Dr. Nir Krakauer is an assistant professor of civil engineering in The City College of New York's Grove School of Engineering. Krakauer conducted his own analysis of climatic data and determined that much of the country is already a half zone to one full zone warmer than the new USDA map. Why the difference? The USDA zone estimates were based on a simple average of annual minimum temperatures from the past thirty years. Dr. Krakuar's used an analysis to account for more recent warming. One of the key observations of the new analysis is that winter minimum temperatures are warming much faster than average temperatures, leading to the new hardiness zone projections.
Most gardeners experience micro-climates that may be slightly colder or warmer than the surrounding area. Plus, winter hardiness is just one piece of information in plant selection (we also need to also consider sun exposure, pest pressure, soil factors - drainage, soil pH, and so on).
So if you want to "push the zone" you can probably get away with it by going a zone warmer than shown on the map.
If you want to really track the low temperatures in your garden get yourself a min/max thermometer. This device remembers the lowest and highest temperatures that occur in your yard or garden.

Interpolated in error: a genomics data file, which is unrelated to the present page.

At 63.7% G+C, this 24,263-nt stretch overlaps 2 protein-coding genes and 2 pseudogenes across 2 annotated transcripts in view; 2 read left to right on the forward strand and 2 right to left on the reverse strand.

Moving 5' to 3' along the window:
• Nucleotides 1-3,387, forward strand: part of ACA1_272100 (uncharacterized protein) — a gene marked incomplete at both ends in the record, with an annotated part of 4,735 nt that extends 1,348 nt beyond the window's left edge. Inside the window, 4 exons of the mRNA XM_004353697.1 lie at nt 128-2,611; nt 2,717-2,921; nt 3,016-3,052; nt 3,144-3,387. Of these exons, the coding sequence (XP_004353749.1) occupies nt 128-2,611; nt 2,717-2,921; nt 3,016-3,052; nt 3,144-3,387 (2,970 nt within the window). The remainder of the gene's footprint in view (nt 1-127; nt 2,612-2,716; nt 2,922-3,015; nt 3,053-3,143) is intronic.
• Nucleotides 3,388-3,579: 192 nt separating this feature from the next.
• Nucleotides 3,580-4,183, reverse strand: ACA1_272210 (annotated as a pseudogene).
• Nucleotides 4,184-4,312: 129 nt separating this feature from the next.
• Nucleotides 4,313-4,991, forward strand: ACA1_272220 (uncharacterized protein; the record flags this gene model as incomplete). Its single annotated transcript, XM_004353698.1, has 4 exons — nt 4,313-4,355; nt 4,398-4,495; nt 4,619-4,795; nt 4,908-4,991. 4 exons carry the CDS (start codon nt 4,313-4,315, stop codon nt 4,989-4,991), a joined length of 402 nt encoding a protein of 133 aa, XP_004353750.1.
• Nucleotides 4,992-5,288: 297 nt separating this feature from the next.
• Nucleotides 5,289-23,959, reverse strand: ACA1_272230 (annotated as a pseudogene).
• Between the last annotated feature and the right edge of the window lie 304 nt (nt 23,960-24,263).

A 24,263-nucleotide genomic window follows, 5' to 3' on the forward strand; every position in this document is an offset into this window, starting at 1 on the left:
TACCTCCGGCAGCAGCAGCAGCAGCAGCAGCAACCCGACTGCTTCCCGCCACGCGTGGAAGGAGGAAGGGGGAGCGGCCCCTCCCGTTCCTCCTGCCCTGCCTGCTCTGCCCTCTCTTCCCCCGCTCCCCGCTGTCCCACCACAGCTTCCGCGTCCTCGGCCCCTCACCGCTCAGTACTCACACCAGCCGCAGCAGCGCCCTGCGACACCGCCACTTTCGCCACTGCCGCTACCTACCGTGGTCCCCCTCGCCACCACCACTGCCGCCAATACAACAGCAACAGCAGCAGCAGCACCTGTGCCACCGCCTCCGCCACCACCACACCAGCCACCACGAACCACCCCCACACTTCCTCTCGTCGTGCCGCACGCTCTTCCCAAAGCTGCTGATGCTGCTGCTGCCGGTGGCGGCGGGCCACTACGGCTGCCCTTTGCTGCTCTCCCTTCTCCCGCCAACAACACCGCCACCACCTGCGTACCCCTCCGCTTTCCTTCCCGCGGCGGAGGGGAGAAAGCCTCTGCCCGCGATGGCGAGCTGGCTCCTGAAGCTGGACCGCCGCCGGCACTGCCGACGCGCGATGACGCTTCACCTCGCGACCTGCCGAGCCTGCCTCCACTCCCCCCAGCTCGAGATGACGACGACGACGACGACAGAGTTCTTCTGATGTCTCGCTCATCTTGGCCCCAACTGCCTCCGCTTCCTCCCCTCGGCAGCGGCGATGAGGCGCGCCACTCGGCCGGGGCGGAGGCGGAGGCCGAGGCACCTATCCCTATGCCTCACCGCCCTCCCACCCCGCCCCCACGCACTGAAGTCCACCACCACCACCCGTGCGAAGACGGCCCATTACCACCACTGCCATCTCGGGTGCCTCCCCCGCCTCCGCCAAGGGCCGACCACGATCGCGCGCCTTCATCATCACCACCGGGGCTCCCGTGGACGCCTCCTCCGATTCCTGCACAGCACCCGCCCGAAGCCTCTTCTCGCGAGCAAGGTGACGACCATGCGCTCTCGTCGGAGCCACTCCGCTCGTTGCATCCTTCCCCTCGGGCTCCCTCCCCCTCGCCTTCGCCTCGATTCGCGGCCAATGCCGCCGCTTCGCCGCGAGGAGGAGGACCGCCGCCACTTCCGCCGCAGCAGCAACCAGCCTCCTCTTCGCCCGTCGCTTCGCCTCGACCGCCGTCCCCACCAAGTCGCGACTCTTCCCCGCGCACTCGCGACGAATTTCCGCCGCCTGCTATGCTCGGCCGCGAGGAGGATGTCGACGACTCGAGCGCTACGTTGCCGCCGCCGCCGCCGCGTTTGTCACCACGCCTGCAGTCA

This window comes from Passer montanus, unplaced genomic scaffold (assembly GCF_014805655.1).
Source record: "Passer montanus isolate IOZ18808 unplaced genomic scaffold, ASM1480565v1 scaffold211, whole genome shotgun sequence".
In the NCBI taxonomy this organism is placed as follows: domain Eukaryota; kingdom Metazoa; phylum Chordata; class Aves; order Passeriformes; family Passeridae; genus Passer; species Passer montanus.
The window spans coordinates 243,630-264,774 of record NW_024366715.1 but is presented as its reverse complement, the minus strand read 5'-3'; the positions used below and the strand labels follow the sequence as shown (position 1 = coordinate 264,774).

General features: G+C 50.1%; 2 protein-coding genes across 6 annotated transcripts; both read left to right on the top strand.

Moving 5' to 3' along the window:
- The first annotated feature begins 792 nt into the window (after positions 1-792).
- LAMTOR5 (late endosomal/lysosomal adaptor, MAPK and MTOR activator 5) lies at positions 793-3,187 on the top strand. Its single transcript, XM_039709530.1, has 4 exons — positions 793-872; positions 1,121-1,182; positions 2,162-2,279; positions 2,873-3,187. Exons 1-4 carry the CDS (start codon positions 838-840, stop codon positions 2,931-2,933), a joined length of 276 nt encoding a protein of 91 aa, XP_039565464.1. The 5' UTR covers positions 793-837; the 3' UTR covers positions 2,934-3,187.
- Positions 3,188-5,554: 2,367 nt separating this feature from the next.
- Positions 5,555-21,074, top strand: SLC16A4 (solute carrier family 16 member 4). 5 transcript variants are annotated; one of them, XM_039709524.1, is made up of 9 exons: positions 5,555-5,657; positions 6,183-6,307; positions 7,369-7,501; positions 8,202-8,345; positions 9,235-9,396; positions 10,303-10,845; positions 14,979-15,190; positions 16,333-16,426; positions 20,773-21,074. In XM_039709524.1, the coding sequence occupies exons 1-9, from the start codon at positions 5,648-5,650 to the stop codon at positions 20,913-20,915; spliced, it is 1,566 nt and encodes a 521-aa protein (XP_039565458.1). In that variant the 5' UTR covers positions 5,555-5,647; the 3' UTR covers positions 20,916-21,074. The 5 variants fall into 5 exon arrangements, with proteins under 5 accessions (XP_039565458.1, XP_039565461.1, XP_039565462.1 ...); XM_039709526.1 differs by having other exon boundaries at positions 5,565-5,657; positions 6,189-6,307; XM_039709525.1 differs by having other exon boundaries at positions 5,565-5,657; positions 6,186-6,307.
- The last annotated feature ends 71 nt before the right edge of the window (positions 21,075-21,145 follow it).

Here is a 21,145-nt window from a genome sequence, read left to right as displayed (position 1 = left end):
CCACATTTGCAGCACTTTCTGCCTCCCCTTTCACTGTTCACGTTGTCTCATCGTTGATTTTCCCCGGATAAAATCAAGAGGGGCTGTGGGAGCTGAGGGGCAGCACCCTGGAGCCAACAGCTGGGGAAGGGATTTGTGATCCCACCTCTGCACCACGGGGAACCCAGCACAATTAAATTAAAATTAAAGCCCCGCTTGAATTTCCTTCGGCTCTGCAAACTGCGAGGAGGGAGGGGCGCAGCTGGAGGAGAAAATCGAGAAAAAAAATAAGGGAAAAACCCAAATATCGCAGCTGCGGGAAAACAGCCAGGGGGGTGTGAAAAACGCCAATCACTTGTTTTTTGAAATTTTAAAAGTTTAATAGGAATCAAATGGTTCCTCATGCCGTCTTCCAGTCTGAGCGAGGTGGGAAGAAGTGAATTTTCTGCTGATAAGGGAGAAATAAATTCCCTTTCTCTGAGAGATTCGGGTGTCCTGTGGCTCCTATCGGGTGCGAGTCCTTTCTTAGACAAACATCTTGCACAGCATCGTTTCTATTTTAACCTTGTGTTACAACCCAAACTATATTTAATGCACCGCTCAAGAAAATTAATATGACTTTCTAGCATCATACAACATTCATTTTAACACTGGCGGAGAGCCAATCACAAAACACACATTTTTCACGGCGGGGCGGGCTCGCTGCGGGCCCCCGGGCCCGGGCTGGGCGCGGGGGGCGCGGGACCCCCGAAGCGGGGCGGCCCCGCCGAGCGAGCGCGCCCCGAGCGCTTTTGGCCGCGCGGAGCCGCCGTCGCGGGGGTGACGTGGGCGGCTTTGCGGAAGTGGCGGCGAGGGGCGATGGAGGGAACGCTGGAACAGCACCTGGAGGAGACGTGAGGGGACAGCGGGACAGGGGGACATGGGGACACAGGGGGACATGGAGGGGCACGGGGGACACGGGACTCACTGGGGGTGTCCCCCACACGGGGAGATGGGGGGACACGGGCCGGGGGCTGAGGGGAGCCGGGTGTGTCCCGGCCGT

Myth: The quality of plant material is directly proportional to the cost
The Facts: Linda Chalker-Scott, Ph.D. from Washington State University recently shared her findings on a couple of shopping trips to several well respected nurseries in the Seattle area to purchase shrubs and trees for her own home. The findings may surprise you.
At all of the nurseries the plants were either root-bound or had little established root growth at all. Chalker-Scott a trained horticulturist had the foresight to pull the plants from the pots to examine the root systems. This is something that we all should do when buying trees or shrubs. She also noted that some plants that were balled and burlaped (B&B) had much too small of a root ball in comparison to the crown size.
On several trees the central leaders had been pruned off to give the plant the appearance of a miniature adult specimen. Unless these trees are correctively pruned and a new leader established they will never regain their haracteristic form.
Dr. Rita Hummel, Washington State University and others has found that plant failure is usually linked to fatal root flaws. Circling, girdling, or kinked roots are problems that begin at the nursery and if uncorrected will lead to early decline and death of woody plant material.
Girdled roots can lead to
a plants demise
So, when buying trees or shrubs don't think that a large price tag is the key to a perfect plant. If potted removed from the container and inspect the root mass; if root bound or girdled roots are present keep looking, examine a B&B tree or shrub and determine if the root ball is in proportion to the crown.
As usual I expect these finding to elicit a lot of dialogue. However remember these finding were reported by trained educated horticulturists.